Snags in the material


Dragging the parachute on sharp objects such as prickers, razor grass, gravel or rough cement.

Material contacting Velcro hook or zippers.

If three or more fibers are pulled from the weave of the material a patch will be required. If you have 4 or more snags within a 12" square of material, patch immediately. If the snags are minor you can sometimes work the fibers back into place by tensioning the area with your fingers and working the material using an up and down movement. Another possibility is using a pencil eraser to help work the fibers back into place.
Faded material Ultraviolet degradation. Have a professional evaluate the existing strength of the material. Most current fabric manufacturers use effective UV inhibitors. Older powered parachutes may show more weakness due to the materials used.
Discoloration due to outside substances

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Oil, grease, plant secretions, spills, squashed bugs. Determine if the substance was alkaline or acidic and wash accordingly. Use a mild soap, rub gently and rinse well. Only wash the affected area since some materials are adversely affected by water.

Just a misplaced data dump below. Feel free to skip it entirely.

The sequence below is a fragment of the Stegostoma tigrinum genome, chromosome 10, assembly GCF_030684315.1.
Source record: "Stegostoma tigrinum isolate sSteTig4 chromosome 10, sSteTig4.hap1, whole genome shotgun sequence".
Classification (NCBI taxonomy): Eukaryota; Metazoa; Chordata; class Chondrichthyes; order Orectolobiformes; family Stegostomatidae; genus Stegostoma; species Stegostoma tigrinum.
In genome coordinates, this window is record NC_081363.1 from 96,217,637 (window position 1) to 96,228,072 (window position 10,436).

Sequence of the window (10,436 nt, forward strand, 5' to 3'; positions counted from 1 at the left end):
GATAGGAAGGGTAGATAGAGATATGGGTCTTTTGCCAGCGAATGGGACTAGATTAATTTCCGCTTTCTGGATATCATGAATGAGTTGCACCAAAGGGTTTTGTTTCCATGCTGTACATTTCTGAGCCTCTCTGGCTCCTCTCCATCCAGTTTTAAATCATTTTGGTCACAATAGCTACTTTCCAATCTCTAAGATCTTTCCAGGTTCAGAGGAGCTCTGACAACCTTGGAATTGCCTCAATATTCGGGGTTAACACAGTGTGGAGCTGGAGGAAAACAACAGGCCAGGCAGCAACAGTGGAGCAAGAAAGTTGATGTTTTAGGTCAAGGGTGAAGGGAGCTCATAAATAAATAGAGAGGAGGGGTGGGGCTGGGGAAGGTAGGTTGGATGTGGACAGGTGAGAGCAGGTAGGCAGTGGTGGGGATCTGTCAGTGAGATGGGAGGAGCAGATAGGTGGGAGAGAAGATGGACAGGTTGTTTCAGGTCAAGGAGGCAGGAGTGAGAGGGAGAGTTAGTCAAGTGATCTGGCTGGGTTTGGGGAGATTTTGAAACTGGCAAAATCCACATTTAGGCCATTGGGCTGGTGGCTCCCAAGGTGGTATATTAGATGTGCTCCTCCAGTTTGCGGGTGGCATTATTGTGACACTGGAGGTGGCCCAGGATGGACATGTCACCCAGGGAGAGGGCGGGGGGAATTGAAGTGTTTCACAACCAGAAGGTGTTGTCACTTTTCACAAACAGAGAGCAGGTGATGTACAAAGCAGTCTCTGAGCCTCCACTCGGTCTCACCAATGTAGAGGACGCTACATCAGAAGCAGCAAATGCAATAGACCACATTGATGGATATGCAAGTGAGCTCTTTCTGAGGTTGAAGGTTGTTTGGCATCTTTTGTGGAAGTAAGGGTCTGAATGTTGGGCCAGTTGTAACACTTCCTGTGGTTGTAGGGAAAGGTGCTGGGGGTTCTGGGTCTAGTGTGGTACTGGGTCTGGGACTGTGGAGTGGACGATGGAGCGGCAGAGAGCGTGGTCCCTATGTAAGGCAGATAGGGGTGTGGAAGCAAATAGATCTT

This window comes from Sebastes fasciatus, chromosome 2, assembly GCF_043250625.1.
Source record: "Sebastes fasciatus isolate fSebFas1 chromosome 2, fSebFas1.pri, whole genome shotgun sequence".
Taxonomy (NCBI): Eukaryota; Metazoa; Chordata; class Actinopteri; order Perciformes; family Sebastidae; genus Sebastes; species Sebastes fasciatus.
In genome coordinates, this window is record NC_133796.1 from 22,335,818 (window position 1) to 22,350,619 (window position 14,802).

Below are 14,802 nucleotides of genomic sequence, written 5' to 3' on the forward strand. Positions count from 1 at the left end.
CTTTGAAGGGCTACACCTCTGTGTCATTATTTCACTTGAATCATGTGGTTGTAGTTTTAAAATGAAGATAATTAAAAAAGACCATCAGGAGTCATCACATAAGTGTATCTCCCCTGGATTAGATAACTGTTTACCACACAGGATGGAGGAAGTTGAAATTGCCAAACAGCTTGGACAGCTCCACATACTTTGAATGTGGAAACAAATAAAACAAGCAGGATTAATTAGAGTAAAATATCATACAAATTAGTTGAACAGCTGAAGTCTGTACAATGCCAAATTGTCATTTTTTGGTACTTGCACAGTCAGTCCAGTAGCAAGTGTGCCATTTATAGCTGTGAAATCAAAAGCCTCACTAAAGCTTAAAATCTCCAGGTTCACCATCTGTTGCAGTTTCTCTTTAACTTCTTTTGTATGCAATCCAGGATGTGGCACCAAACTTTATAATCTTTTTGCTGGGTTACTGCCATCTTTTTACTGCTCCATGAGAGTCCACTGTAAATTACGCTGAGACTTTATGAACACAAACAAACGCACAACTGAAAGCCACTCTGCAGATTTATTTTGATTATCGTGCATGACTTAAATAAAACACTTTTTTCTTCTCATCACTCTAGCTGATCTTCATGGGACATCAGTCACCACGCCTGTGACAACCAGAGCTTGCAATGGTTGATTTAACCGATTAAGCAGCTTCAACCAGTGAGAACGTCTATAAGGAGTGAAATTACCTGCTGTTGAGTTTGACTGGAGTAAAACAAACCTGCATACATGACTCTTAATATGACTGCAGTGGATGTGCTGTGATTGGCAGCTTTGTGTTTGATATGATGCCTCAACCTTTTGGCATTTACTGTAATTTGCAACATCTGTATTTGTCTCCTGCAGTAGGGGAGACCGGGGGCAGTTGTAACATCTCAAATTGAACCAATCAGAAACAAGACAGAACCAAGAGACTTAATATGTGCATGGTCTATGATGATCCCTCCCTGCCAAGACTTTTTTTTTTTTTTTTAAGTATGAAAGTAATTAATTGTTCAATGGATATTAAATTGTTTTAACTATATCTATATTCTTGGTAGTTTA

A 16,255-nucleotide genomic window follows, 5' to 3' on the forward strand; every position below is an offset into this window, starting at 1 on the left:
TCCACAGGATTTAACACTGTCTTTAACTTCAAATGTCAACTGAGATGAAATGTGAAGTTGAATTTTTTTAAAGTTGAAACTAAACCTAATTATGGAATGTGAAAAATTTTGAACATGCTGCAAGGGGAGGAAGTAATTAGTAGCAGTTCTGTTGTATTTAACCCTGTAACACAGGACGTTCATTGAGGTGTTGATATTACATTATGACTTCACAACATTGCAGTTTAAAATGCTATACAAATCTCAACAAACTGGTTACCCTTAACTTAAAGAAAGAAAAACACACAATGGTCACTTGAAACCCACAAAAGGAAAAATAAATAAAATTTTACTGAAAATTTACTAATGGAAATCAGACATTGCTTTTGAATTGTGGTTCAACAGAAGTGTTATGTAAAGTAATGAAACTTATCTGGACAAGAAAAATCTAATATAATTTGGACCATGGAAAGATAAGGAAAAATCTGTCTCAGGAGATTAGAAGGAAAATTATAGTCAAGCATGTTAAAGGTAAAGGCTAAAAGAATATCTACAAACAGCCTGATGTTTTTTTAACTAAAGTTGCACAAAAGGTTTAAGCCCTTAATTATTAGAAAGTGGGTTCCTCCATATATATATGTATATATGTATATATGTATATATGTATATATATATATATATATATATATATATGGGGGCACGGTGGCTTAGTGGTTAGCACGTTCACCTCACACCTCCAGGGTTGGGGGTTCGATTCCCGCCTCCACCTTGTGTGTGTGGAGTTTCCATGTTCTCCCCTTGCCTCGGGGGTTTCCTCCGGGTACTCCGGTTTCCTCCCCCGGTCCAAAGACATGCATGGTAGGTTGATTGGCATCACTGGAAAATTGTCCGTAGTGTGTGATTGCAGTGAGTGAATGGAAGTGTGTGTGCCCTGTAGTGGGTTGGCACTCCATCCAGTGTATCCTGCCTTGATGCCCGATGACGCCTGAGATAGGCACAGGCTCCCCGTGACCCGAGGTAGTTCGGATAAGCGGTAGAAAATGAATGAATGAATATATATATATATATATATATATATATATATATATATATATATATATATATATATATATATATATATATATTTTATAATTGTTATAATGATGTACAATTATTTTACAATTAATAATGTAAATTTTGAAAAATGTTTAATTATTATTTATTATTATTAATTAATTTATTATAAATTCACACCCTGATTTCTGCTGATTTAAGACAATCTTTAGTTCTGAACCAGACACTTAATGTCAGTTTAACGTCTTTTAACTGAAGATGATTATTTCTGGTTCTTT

Pinched or severely wrinkled material Fabric caught in prop, pulleys, engine or landing gear. This is a strong indicator that further inspection is necessary. Hold the affected area up to the light and inspect for damage such as broken fibers and threads. Gently pull the affected area, or use the riggers thumb test, to see if it easily tears. If it shows any sign of weakness, have it professionally repaired. Try to determine where or how the material became wrinkled so you can make a special effort not to let it happen again. If the material was tightly stretched i.e. had become tangled in a rotating prop or axle, it was likely damaged beyond safe use and needs to be inspected by a professional.

If you have not been properly trained to do a thumb test you could further damage the material.

Hard or stiff areas Fabric melted due to contact with extreme heat (220 degrees or more). This is most likely due to fabric dragging across the engine. Determine the extent of the damage using a rigger’s thumb test and patch as necessary. If you have not been properly trained to do a thumb test you could further damage the material. It does not take long for heat to damage small portions of your parachute beyond safe use. Thoroughly inspect any portion of your parachute or lines that may have come into contact with anything hot.